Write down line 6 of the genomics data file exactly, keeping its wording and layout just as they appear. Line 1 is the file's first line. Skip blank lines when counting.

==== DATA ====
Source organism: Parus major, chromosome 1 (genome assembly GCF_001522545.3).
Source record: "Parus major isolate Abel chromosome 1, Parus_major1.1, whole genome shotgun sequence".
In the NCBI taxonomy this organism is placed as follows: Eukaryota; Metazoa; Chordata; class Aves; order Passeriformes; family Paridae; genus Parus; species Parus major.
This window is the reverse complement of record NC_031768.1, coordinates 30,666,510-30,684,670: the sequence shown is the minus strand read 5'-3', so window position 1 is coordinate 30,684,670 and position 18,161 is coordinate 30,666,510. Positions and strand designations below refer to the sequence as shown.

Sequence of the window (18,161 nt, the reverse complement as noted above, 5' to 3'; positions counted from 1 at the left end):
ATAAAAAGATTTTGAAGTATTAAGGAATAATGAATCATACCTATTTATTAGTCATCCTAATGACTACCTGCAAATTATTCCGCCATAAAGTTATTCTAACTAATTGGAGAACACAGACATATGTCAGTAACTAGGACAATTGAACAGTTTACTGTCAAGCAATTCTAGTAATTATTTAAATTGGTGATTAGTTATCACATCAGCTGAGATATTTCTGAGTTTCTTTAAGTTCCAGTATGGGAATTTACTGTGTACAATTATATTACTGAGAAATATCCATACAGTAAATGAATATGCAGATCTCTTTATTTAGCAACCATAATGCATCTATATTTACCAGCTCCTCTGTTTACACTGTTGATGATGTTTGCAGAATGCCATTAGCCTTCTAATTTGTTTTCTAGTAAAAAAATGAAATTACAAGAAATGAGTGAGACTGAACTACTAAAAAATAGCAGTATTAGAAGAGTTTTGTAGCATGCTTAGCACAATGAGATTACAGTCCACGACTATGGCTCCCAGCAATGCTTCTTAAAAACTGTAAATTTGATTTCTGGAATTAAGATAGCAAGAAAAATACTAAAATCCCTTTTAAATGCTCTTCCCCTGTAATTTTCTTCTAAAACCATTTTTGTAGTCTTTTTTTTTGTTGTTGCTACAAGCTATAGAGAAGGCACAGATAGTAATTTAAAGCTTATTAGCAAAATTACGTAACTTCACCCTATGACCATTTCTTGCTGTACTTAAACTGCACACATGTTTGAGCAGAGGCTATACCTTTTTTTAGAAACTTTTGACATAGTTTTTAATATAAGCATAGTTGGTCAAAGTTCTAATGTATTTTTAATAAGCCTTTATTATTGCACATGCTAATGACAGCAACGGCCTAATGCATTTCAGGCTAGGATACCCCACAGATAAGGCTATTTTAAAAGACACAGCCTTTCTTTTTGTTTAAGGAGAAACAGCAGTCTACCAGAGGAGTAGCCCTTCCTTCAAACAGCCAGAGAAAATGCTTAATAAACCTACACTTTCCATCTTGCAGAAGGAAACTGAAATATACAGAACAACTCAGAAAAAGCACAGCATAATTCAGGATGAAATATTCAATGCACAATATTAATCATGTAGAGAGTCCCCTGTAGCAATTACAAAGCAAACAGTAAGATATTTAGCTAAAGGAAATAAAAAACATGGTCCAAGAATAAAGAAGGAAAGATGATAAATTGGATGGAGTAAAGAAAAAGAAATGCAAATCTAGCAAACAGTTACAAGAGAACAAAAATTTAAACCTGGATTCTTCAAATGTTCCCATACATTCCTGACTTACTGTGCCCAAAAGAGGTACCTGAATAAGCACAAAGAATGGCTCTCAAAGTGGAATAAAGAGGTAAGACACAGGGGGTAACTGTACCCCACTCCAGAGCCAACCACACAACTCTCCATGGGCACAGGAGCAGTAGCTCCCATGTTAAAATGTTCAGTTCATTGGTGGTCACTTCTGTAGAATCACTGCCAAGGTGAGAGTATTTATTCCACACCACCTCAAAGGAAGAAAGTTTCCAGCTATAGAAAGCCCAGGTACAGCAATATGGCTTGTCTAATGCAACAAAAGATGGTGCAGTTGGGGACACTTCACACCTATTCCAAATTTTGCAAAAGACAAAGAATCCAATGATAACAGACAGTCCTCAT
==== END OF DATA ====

ATAAAAAGATTTTGAAGTATTAAGGAATAATGAATCATACCTATTTATTAGTCATCCTAATGACTACCTGCAAATTATTCCGCCATAAAGTTATTCTAACTAATTGGAGAACACAGACATATGTCAGTAACTAGGACAATTGAACAGTTTACTGTCAAGCAATTCTAGTAATTATTTAAATTGGTGATTAGTTATCACATCAGCTGAGATATTTCTGAGTTTCTTTAAGTTCCAGTATGGGAATTTACTGTGTACAATTATATTACTGAGAAATATCCATACAGTAAATGAATATGCAGATCTCTTTATTTAGCAACCATAATGCATCTATATTTACCAGCTCCTCTGTTTACACTGTTGATGATGTTTGCAGAATGCCATTAGCCTTCTAATTTGTTTTCTAGTAAAAAAATGAAATTACAAGAAATGAGTGAGACTGAACTACTAAAAAATAGCAGTATTAGAAGAGTTTTGTAGCATGCTTAGCACAATGAGATTACAGTCCACGACTATGGCTCCCAGCAATGCTTCTTAAAAACTGTAAATTTGATTTCTGGAATTAAGATAGCAAGAAAAATACTAAAATCCCTTTTAAATGCTCTTCCCCTGTAATTTTCTTCTAAAACCATTTTTGTAGTCTTTTTTTTTGTTGTTGCTACAAGCTATAGAGAAGGCACAGATAGTAATTTAAAGCTTATTAGCAAAATTACGTAACTTCACCCTATGACCATTTCTTGCTGTACTTAAACTGCACACATGTTTGAGCAGAGGCTATACCTTTTTTTAGAAACTTTTGACATAGTTTTTAATATAAGCATAGTTGGTCAAAGTTCTAATGTATTTTTAATAAGCCTTTATTATTGCACATGCTAATGACAGCAACGGCCTAATGCATTTCAGGCTAGGATACCCCACAGATAAGGCTATTTTAAAAGACACAGCCTTTCTTTTTGTTTAAGGAGAAACAGCAGTCTACCAGAGGAGTAGCCCTTCCTTCAAACAGCCAGAGAAAATGCTTAATAAACCTACACTTTCCATCTTGCAGAAGGAAACTGAAATATACAGAACAACTCAGAAAAAGCACAGCATAATTCAGGATGAAATATTCAATGCACAATATTAATCATGTAGAGAGTCCCCTGTAGCAATTACAAAGCAAACAGTAAGATATTTAGCTAAAGGAAATAAAAAACATGGTCCAAGAATAAAGAAGGAAAGATGATAAATTGGATGGAGTAAAGAAAAAGAAATGCAAATCTAGCAAACAGTTACAAGAGAACAAAAATTTAAACCTGGATTCTTCAAATGTTCCCATACATTCCTGACTTACTGTGCCCAAAAGAGGTACCTGAATAAGCACAAAGAATGGCTCTCAAAGTGGAATAAAGAGGTAAGACACAGGGGGTAACTGTACCCCACTCCAGAGCCAACCACACAACTCTCCATGGGCACAGGAGCAGTAGCTCCCATGTTAAAATGTTCAGTTCATTGGTGGTCACTTCTGTAGAATCACTGCCAAGGTGAGAGTATTTATTCCACACCACCTCAAAGGAAGAAAGTTTCCAGCTATAGAAAGCCCAGGTACAGCAATATGGCTTGTCTAATGCAACAAAAGATGGTGCAGTTGGGGACACTTCACACCTATTCCAAATTTTGCAAAAGACAAAGAATCCAATGATAACAGACAGTCCTCAT